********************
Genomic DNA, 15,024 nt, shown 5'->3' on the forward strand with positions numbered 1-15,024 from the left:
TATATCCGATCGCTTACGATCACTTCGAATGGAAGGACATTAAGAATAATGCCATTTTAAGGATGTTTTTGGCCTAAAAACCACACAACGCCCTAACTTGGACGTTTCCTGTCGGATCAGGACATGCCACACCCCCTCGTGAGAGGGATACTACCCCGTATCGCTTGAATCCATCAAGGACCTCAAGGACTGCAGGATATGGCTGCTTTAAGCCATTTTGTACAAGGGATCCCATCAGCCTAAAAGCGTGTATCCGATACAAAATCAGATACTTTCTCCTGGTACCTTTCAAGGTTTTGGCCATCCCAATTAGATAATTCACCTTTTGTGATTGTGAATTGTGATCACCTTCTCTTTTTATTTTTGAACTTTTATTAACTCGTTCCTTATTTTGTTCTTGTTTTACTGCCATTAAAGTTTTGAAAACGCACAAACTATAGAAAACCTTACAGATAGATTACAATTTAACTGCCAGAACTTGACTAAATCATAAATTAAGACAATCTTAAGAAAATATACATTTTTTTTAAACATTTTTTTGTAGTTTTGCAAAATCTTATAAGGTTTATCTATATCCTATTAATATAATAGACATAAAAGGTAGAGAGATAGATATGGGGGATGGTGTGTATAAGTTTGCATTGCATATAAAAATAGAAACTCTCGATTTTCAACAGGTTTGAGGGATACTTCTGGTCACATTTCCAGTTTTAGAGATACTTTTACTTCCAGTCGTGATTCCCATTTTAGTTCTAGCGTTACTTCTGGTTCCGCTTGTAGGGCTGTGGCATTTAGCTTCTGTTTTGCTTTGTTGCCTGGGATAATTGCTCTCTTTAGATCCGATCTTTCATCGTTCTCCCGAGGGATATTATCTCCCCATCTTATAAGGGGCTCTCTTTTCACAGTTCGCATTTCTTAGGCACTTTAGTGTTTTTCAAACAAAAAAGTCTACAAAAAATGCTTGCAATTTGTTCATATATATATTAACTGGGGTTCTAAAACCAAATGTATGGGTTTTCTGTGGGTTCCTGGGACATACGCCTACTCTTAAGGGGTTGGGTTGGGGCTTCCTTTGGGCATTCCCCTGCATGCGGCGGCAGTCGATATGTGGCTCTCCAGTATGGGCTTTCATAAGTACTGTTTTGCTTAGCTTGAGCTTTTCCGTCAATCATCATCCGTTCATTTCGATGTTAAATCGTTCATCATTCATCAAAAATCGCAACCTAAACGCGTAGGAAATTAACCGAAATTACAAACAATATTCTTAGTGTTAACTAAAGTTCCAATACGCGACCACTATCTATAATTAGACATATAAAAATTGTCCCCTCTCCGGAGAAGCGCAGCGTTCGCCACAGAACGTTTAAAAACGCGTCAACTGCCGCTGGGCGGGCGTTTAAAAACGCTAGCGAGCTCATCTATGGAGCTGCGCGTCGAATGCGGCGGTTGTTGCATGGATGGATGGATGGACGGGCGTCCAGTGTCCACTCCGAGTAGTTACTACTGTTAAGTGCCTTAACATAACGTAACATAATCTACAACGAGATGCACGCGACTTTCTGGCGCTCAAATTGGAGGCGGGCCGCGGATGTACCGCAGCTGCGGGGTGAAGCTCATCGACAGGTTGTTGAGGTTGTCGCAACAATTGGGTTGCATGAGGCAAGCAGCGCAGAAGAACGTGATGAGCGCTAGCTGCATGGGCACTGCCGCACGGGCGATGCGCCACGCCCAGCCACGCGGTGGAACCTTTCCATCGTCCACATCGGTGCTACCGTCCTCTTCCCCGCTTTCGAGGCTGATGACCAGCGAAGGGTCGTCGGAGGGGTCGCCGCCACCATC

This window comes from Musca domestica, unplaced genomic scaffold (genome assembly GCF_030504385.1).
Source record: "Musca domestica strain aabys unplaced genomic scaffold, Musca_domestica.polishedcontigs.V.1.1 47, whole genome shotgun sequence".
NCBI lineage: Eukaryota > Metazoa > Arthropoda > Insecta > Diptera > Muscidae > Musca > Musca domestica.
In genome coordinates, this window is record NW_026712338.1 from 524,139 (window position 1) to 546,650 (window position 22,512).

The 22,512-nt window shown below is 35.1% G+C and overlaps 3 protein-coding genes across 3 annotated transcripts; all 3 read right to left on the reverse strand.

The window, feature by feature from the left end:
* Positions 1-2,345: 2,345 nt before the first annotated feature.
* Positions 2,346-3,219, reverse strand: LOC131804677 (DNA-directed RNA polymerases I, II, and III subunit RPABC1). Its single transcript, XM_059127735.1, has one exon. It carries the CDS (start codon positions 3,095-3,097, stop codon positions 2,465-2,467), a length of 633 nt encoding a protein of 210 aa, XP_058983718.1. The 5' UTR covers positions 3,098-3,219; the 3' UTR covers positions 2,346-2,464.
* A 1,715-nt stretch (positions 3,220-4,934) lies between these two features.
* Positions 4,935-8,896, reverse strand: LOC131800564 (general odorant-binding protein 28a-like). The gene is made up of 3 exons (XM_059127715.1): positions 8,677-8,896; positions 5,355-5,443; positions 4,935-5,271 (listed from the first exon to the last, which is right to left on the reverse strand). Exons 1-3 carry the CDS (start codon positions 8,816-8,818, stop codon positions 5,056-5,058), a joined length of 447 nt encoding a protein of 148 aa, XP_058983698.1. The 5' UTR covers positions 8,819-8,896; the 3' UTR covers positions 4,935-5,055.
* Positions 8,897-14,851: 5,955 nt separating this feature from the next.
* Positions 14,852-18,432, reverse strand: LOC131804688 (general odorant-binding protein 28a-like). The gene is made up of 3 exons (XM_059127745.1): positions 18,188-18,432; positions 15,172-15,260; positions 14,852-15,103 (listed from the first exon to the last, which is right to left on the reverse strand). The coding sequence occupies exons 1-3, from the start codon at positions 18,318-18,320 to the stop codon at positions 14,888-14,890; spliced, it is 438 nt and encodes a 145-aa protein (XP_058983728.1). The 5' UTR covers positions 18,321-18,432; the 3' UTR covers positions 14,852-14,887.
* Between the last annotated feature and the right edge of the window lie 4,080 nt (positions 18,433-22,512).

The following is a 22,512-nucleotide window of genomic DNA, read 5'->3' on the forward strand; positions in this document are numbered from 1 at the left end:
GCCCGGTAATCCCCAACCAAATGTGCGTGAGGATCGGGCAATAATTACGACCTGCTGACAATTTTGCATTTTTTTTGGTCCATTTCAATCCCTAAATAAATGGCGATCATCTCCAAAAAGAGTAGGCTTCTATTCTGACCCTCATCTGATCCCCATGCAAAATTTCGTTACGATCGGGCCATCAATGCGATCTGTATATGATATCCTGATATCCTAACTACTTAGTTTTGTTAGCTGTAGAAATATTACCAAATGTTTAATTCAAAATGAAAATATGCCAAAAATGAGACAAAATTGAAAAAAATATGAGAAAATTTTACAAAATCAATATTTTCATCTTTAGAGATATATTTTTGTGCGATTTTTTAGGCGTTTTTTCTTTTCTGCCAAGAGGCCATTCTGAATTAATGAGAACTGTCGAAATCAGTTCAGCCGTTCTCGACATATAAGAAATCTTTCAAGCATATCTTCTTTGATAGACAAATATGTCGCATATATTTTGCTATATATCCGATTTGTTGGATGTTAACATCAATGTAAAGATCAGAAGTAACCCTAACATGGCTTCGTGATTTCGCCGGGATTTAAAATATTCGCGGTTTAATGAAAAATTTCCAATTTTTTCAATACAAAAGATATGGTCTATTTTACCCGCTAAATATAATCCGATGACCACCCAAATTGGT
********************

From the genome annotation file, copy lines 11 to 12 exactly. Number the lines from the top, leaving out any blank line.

* A 1,715-nt stretch (positions 3,220-4,934) lies between these two features.
* Positions 4,935-8,896, reverse strand: LOC131800564 (general odorant-binding protein 28a-like). The gene is made up of 3 exons (XM_059127715.1): positions 8,677-8,896; positions 5,355-5,443; positions 4,935-5,271 (listed from the first exon to the last, which is right to left on the reverse strand). Exons 1-3 carry the CDS (start codon positions 8,816-8,818, stop codon positions 5,056-5,058), a joined length of 447 nt encoding a protein of 148 aa, XP_058983698.1. The 5' UTR covers positions 8,819-8,896; the 3' UTR covers positions 4,935-5,055.